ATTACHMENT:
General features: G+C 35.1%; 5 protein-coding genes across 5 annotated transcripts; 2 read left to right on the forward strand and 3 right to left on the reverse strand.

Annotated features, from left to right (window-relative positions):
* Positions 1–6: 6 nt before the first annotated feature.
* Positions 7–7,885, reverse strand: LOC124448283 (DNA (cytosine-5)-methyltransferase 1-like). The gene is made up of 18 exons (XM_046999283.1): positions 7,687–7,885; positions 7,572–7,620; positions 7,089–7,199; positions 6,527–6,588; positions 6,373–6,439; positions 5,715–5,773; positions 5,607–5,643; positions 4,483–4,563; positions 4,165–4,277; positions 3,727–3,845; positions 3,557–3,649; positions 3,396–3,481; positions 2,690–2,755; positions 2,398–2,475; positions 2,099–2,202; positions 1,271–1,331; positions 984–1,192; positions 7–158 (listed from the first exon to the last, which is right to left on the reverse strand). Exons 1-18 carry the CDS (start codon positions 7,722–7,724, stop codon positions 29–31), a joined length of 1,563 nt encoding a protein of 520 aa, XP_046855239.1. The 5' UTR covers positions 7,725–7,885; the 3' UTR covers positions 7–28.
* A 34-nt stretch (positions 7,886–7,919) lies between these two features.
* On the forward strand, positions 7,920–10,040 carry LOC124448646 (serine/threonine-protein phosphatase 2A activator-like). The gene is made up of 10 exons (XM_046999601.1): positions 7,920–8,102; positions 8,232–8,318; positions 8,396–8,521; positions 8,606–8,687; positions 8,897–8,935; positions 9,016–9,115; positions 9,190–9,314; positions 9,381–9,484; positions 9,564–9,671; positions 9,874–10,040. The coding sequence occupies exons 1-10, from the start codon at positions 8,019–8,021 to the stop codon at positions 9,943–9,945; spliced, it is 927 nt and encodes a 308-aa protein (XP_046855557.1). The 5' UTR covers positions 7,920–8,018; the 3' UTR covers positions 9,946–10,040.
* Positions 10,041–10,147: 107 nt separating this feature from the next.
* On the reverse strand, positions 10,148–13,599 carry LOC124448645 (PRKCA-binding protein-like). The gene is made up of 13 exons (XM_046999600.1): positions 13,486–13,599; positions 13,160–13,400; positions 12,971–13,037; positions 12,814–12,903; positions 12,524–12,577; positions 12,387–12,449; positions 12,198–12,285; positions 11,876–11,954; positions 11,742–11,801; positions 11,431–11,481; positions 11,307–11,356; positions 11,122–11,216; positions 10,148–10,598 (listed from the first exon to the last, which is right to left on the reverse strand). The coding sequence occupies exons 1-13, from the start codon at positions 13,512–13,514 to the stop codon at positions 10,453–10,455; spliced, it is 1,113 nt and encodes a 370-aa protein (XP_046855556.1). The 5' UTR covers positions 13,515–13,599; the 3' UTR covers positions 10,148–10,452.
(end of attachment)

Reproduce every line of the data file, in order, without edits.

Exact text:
General features: G+C 35.1%; 5 protein-coding genes across 5 annotated transcripts; 2 read left to right on the forward strand and 3 right to left on the reverse strand.

Annotated features, from left to right (window-relative positions):
* Positions 1–6: 6 nt before the first annotated feature.
* Positions 7–7,885, reverse strand: LOC124448283 (DNA (cytosine-5)-methyltransferase 1-like). The gene is made up of 18 exons (XM_046999283.1): positions 7,687–7,885; positions 7,572–7,620; positions 7,089–7,199; positions 6,527–6,588; positions 6,373–6,439; positions 5,715–5,773; positions 5,607–5,643; positions 4,483–4,563; positions 4,165–4,277; positions 3,727–3,845; positions 3,557–3,649; positions 3,396–3,481; positions 2,690–2,755; positions 2,398–2,475; positions 2,099–2,202; positions 1,271–1,331; positions 984–1,192; positions 7–158 (listed from the first exon to the last, which is right to left on the reverse strand). Exons 1-18 carry the CDS (start codon positions 7,722–7,724, stop codon positions 29–31), a joined length of 1,563 nt encoding a protein of 520 aa, XP_046855239.1. The 5' UTR covers positions 7,725–7,885; the 3' UTR covers positions 7–28.
* A 34-nt stretch (positions 7,886–7,919) lies between these two features.
* On the forward strand, positions 7,920–10,040 carry LOC124448646 (serine/threonine-protein phosphatase 2A activator-like). The gene is made up of 10 exons (XM_046999601.1): positions 7,920–8,102; positions 8,232–8,318; positions 8,396–8,521; positions 8,606–8,687; positions 8,897–8,935; positions 9,016–9,115; positions 9,190–9,314; positions 9,381–9,484; positions 9,564–9,671; positions 9,874–10,040. The coding sequence occupies exons 1-10, from the start codon at positions 8,019–8,021 to the stop codon at positions 9,943–9,945; spliced, it is 927 nt and encodes a 308-aa protein (XP_046855557.1). The 5' UTR covers positions 7,920–8,018; the 3' UTR covers positions 9,946–10,040.
* Positions 10,041–10,147: 107 nt separating this feature from the next.
* On the reverse strand, positions 10,148–13,599 carry LOC124448645 (PRKCA-binding protein-like). The gene is made up of 13 exons (XM_046999600.1): positions 13,486–13,599; positions 13,160–13,400; positions 12,971–13,037; positions 12,814–12,903; positions 12,524–12,577; positions 12,387–12,449; positions 12,198–12,285; positions 11,876–11,954; positions 11,742–11,801; positions 11,431–11,481; positions 11,307–11,356; positions 11,122–11,216; positions 10,148–10,598 (listed from the first exon to the last, which is right to left on the reverse strand). The coding sequence occupies exons 1-13, from the start codon at positions 13,512–13,514 to the stop codon at positions 10,453–10,455; spliced, it is 1,113 nt and encodes a 370-aa protein (XP_046855556.1). The 5' UTR covers positions 13,515–13,599; the 3' UTR covers positions 10,148–10,452.